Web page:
Parks After Dark (PAD), a multi-agency partnership led by the Los Angeles County Department of Parks and Recreation, returns with a full slate of free nighttime programming designed to provide young people and their families with healthy, safe and fun recreational opportunities.
The extended park hours and special activities — which have been hallmarks of the award-winning, widely-acclaimed L.A. County initiative — are designed to facilitate new and positive experiences for young people while helping them avoid at-risk behaviors that have traditionally been considered leading factors in increased crime rates during the summer months. As part of the programming at six carefully-selected parks, residents of all ages are provided with free activities that include organized sports, concerts and movies, classes on cooking and performing arts, golf and soccer lessons, public health outreach, and health and social service resource fairs and much more.
Activities vary by location. In 2015, PAD is being hosted at the following parks on Thursday, Friday and Saturday nights:
Thursday June 11 through Saturday August 8:
Thursday July 10 through Saturday August 15
Parks After Dark at Ted Watkins Memorial Park, Franklin D. Roosevelt Park and Jesse Owens Community Regional Park will be from 6:00 p.m. to 11:00 p.m. Thursday through Saturday.; City Terrace Park’s hours will be from 6:00 p.m. to 9:00 p.m. on Thursdays and Fridays and from 6:00 p.m. to 10:00 p.m. on Saturdays; Pamela County Park’s hours will be from 5:00 p.m. to 10:00 p.m. on Thursdays and Fridays and from 5:00 p.m. to 9:00 p.m. on Saturdays; Loma Alta Park’s hours will be from 6:00 p.m. to 10:00 p.m. Thursday through Saturday.
PAD, now entering its sixth season, has proven to be a potent tool in the county’s mission to improve quality-of-life, said a spokesperson for the organization. Last fall, a report published by the Los Angeles County Department of Public Health affirmed the dramatic effectiveness of the program. “Parks After Dark: Preventing Violence While Promoting Healthy, Active Living” details how the program has increased participation in physical activity, improved access to services, promoted community building and decreased violence. Among the findings: Serious and violent crimes in the communities surrounding the original three PAD parks declined 32% during the summer months between 2009 and 2013; at the same time, serious and violent crimes increased 18% in nearby communities with parks that did not have the PAD program. The entire report can be viewed on the Department of Public Health website at http://1.usa.gov/1su9JQb.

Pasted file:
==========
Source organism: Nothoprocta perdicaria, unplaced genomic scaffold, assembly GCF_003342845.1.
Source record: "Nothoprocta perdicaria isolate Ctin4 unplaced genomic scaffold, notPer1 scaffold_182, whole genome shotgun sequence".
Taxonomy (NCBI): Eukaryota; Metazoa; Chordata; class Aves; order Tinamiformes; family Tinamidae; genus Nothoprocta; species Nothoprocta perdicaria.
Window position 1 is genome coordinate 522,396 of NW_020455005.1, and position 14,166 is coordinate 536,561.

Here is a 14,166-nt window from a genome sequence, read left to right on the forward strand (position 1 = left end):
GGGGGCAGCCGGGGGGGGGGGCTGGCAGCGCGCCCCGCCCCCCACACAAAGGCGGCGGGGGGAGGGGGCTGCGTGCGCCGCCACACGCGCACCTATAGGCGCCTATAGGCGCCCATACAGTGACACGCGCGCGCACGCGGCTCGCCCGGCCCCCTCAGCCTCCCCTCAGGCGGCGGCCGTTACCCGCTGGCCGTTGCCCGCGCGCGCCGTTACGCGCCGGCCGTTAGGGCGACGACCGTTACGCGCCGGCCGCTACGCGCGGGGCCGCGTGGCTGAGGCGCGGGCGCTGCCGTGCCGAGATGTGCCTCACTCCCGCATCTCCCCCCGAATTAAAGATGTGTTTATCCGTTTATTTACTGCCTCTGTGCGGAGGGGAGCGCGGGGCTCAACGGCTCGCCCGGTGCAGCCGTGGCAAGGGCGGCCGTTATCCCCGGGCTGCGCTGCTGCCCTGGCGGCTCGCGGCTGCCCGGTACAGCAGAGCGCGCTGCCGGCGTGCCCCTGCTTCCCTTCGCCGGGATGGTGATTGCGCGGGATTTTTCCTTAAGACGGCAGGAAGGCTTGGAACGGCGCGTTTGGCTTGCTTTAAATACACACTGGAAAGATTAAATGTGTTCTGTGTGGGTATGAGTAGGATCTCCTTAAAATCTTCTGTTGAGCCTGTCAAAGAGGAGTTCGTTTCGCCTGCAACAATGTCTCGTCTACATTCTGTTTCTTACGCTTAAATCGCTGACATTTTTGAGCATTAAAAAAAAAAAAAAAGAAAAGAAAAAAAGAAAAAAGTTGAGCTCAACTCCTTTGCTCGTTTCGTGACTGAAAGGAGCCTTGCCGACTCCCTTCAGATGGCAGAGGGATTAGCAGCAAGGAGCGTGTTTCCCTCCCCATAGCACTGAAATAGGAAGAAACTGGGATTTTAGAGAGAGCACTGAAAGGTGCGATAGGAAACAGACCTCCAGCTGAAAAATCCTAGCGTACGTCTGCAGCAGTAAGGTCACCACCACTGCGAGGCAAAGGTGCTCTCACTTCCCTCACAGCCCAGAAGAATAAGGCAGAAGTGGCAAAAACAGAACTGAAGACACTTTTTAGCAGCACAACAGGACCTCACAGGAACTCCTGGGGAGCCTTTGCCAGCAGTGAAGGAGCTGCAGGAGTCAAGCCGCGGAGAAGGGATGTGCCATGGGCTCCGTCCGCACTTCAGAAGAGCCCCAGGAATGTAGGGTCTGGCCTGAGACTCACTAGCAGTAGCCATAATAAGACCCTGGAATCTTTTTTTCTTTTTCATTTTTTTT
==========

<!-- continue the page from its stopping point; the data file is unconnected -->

Along with the Los Angeles County Board of Supervisors, a number of partnering County agencies make tremendous contributions to PAD, including: Chief Executive Office; Sheriff, Probation, Public Library, Public Health, Community and Senior Services, Human Relations Commission, Public Defender, District Attorney and Arts Commission.
“There’s a reason that parks play such a central role in quality-of-life for our communities: They are beautiful places where people enjoy healthy recreation, and where families can find safe harbor,” said Russ Guiney, Director of the Department of Parks and Recreation. “PAD is an incredible opportunity for us to give even more to the communities we serve. While it is a summertime program, it is also a reminder to people that these facilities and open spaces are available for their enjoyment and enrichment throughout the year.”